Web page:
Ibovespa Falls Most in Four Years as Itau Leads Brazil Bank Routby and
Itau posts biggest drop since 2011 after earnings report
Petrobras joins global oil producers' slump as crude retreats
The Ibovespa fell the most in four years as Itau Unibanco Holding SA led a rout in banks after an increase in bad loans highlighted concerns that Brazil’s worst recession in more than a century will sap corporate profits.
Itau contributed the most to the Ibovespa’s decline after Latin America’s largest bank said delinquency rates and provisions for bad loans rose in the fourth quarter. Shares of energy companies also slumped as oil capped its biggest two-day loss since 2009. Consumer shares have been punished on signs that Brazil’s recession is far from ending as inflation accelerates and the government struggles to trim a budget deficit.
"The banks’ negative expectation is highlighting the horrible prospects for Brazil in the short and medium term," Paulo Henrique Amantea, an analyst at brokerage H.H. Picchioni, said from Belo Horizonte, Brazil. "An advance in delinquency rates would just be the result of the unhealthy situation we’re living."
Brazil’s economy is contracting as a corruption scandal paralyzes the government and President Dilma Rousseff fends off attempts to impeach her. The country’s credit grade was to cut to junk last year after the government failed to trim a budget deficit, and the tumble in its currency has helped push the Ibovespa down 45 percent over the past year, among the five worst performances in the world. The index’s tumble Tuesday was the most among more than 90 global benchmark’s tracked by Bloomberg.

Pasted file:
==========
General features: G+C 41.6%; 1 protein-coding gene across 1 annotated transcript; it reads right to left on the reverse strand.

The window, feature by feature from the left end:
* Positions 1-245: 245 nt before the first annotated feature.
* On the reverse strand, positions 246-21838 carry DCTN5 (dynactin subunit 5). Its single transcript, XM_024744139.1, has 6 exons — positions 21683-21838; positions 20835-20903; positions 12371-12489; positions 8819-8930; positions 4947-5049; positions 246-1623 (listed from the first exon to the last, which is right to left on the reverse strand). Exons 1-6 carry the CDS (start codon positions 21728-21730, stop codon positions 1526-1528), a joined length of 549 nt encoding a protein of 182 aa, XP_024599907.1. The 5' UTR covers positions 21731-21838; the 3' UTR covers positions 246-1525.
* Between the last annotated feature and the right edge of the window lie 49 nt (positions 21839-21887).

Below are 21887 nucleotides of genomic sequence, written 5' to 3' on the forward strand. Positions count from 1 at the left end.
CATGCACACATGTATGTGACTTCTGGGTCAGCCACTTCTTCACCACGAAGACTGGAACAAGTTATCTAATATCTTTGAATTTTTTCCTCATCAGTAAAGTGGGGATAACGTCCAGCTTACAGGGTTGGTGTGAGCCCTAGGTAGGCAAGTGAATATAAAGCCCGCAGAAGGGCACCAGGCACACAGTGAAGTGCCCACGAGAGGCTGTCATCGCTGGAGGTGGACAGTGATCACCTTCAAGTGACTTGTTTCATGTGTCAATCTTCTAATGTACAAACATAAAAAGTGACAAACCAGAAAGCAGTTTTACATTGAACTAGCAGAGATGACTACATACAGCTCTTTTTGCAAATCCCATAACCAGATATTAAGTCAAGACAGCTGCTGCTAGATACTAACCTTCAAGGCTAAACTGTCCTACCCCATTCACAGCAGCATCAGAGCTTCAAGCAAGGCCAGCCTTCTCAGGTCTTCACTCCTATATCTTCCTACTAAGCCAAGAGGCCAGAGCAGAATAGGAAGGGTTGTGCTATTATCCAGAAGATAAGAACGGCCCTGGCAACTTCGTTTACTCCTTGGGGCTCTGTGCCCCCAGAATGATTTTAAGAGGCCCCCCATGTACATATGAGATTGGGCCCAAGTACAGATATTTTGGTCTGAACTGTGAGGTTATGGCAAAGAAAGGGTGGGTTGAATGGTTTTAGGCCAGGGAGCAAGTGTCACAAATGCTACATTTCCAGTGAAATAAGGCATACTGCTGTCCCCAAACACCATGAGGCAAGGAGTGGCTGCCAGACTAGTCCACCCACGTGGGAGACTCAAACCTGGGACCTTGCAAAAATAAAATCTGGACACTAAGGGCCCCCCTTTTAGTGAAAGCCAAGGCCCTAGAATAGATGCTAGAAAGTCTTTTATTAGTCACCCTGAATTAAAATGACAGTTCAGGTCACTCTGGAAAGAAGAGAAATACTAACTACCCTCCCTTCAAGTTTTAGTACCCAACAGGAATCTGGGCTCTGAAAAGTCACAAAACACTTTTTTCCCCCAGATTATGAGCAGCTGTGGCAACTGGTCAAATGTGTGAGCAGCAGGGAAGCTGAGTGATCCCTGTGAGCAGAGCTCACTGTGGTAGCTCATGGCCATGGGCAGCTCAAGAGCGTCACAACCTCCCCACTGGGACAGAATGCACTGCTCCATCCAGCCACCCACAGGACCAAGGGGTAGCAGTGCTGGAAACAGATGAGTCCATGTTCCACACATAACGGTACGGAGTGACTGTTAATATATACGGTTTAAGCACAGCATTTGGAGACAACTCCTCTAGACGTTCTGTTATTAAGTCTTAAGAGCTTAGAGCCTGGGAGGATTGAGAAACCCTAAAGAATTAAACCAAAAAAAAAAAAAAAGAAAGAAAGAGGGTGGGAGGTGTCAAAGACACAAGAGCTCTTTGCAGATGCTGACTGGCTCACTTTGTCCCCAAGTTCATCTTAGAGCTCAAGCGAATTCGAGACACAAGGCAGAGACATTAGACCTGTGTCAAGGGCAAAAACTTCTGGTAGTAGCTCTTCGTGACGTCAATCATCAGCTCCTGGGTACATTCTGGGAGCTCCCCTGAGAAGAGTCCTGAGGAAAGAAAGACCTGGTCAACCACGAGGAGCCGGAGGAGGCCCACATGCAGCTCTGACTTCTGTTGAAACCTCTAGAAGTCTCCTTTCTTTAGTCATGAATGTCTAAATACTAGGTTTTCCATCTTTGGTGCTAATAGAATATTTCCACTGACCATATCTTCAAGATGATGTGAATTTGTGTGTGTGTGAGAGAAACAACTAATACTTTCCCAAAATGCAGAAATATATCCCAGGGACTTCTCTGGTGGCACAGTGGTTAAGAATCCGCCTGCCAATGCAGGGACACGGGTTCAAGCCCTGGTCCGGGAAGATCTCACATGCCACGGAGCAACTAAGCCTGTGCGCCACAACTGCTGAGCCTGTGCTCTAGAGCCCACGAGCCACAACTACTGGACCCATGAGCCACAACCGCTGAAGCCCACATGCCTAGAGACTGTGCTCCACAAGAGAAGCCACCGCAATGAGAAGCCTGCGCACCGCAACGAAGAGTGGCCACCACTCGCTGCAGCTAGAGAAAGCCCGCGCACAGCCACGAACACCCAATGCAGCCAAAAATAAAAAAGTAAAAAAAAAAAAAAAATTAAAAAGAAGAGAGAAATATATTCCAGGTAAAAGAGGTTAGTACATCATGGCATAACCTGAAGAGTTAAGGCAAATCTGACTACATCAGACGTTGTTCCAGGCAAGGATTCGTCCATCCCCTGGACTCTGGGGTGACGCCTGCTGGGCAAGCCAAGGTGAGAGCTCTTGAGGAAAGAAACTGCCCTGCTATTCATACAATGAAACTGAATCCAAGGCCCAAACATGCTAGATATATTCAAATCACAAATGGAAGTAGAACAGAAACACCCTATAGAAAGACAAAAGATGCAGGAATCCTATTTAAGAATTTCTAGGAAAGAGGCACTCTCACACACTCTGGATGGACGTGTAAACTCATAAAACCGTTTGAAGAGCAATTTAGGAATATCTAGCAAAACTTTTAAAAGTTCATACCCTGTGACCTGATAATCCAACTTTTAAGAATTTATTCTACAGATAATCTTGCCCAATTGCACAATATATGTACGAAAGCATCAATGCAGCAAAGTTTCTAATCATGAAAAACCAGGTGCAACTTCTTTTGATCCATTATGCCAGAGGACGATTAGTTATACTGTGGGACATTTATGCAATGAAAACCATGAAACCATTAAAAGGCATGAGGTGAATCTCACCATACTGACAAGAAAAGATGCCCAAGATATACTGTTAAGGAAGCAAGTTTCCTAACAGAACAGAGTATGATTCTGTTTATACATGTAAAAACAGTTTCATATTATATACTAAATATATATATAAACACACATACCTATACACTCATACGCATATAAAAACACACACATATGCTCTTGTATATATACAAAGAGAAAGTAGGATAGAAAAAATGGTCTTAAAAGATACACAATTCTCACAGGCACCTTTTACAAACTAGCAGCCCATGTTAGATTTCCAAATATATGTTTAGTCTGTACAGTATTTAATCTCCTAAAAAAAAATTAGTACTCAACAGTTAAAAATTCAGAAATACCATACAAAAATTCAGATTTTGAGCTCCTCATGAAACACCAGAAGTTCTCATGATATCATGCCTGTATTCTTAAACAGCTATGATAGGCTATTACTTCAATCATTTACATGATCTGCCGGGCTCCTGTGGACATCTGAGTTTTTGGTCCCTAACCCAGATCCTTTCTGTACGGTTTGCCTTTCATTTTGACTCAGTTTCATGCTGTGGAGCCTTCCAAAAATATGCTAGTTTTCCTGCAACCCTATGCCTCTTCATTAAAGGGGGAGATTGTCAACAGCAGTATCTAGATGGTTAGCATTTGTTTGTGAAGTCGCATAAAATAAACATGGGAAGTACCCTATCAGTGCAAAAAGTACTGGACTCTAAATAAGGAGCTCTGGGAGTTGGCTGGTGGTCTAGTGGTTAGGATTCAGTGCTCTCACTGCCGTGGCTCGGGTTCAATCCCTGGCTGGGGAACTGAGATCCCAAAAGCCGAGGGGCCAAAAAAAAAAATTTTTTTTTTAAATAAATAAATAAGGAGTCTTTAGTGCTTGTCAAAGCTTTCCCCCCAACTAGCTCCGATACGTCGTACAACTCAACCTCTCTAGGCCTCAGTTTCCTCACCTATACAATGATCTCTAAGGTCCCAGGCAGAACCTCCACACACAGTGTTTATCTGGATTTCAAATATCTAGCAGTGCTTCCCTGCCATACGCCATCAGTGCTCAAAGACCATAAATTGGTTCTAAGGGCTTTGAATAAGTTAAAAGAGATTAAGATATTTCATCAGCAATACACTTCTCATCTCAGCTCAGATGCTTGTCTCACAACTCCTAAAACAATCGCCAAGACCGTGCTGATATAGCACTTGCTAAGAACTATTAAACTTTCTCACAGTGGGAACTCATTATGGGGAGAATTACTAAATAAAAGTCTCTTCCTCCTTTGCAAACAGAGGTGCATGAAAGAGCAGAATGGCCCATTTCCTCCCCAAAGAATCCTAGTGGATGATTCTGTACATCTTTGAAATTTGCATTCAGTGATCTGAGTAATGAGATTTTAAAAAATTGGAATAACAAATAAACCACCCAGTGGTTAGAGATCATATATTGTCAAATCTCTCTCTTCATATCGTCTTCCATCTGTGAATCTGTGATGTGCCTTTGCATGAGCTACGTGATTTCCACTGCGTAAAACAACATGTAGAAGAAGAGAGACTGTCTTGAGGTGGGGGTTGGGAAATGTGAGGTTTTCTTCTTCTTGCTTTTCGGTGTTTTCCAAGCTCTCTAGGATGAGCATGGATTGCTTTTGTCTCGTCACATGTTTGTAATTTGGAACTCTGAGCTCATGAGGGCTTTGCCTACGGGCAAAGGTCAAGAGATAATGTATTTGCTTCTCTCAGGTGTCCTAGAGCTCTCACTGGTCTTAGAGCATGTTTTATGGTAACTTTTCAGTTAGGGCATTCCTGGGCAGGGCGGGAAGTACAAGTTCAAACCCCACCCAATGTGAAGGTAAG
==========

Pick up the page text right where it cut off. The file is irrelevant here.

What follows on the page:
The Ibovespa fell 4.9 percent to 38,596.17 at the close of trading in Sao Paulo, the most since August 2011. Almost half of its 61 stocks are down at least 10 percent this year. Itau also had its biggest one-day slump in almost five years.
Banco Bradesco SA, which reported an increase in provisions when it released results last week, lost 4.1 percent. Credit-card processor Cielo SA retreated 6.5 percent after reporting fourth-quarter profit that trailed analysts’ estimates. Mining company Vale SA tumbled the most since 2008 as the S&P GSCI Index Spot CME extended a two-day drop to 5 percent.
More bad news for the Brazilian economy came from the manufacturing sector Tuesday, when the national statistics agency said that industrial output unexpectedly declined 0.7 percent in December. Machinery manufacturer Weg SA sank 4.1 percent.
State-controlled oil producer Petroleo Brasileiro SA slumped 8.9 percent as crude declined, dimming the outlook for its offshore projects. The company said in January it cut its proven reserves by 20 percent after lower oil prices made part of its fields not economical to tap.